forty thousand miles later

So, here’s my question.

How does one sum up a year of life? I mean, really, when you think about all the possibility a year holds – all the lessons & beauty that leak out of everyday, all the smiles & laughter that were made stronger by tears & heartbreak- how do you put it all into words?

And even more, when all of those things play out on a backdrop of 11+ vastly different countries & cultures, how does one begin to explain it all in a way that does it justice?


I’ve realized in the past six weeks of reunions & storytelling that you really can’t.

Because no matter how many times you ask me what my favorite country is, I’ll want to say a different one every time for different reasons. I’ll eventually settle for Vietnam, but it’s only a piece of the story. And the things that truly made Vietnam (and every other country) beautiful are things that I fear don’t quite make sense to anyone else.

How do you explain the feeling of true, deep freedom coursing through your veins as you speed through the city on the back of a motorbike? How do you detail the childlike joy on a Buddhist’s face as she hears of the unconditional love of Jesus for the first time?

You can’t. I mean, you can try, but there’s a certain depth of beauty in the small moments that can only be experienced by the ones seeing it. That whole “beauty is in the eye of the beholder” thing seems to hold some weight.


For six weeks, I’ve tried to think up these incredibly poetic answers to the questions I expected my friends & family to ask. I tried to prepare myself with the stories that I wanted to tell and the precious friends I wanted to share, the hilarious unfortunate situations I found myself in all year, the insane ways I saw the Lord… but when questions get asked, I end up replying with an overwhelmed, “I have no idea.”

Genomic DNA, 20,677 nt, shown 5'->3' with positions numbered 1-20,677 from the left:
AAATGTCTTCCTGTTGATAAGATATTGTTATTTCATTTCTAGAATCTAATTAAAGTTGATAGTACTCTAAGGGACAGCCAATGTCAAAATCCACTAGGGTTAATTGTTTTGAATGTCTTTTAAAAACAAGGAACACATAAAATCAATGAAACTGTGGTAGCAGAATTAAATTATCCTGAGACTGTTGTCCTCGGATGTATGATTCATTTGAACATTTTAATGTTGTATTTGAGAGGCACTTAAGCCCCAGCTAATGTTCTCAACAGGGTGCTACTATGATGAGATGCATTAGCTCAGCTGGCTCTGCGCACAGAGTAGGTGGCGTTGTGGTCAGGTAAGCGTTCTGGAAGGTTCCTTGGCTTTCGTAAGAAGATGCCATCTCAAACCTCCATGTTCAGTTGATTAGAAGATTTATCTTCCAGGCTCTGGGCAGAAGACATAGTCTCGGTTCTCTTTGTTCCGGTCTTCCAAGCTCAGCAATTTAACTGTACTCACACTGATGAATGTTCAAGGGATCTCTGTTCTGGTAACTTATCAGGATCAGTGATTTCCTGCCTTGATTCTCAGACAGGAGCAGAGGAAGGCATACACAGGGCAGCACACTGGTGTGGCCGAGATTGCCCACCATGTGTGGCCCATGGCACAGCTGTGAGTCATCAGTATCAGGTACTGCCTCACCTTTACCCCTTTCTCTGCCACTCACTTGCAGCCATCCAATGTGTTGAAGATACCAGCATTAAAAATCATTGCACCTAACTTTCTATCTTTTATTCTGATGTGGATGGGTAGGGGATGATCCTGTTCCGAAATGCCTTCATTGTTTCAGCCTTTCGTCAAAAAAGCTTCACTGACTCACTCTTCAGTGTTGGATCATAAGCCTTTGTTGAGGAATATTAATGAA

I’ve tried to figure out a way to sum it all up in writing and offer it back to you, and I’ve found myself having a hard time believing the story that I lived this year. And since being home, my heart has found it hard to adjust from a familiar state of wandering. I’ve spent no more than 5 days in the same place. I’ve jumped from apartment to restaurant to coffee shop to house to fill in the blanks left by only knowing each other through social media this year. I’ve wandered from city to city these past six weeks, and the place that I’ve found home hasn’t changed from where I found it this past year – it’s always been in the person sitting across the table from me.

So in a coffee shop – whether in Vietnam or Alabama, or wandering the streets of Dublin or hanging out in Atlanta, home is there because of who is there, even though I know now my heart will never fully be at home because she’s a forever wanderer.


Because this world & all of its sunrises and cups of coffee, all of its dirt roads and markets of fresh fruits and veggies, – it was never meant to be home.

It took my feet touching 20 different countries on a 40,000+ mile journey to realize the beauty in that. Once you discover that this world is not our home, but rather a stopping point on our way home to Jesus, it’s a lot easier to see the blanket of stars above you as just that – a blanket, folded up nicely and waiting to welcome you home as you arrive. It’s easy to see the sunsets as the artwork decorating a forever home & the mountains and oceans serving as a backdrop to our favorite moments together.


My heart (and yours too, Jesus-followers) will search for home until our lives end & we’re welcomed into our eternal homes. Lucky for us though, we get a glimmer of that home in each other’s hearts as we share life together here on earth. Basing it on that alone, I think there’s a lot of beauty to look forward to.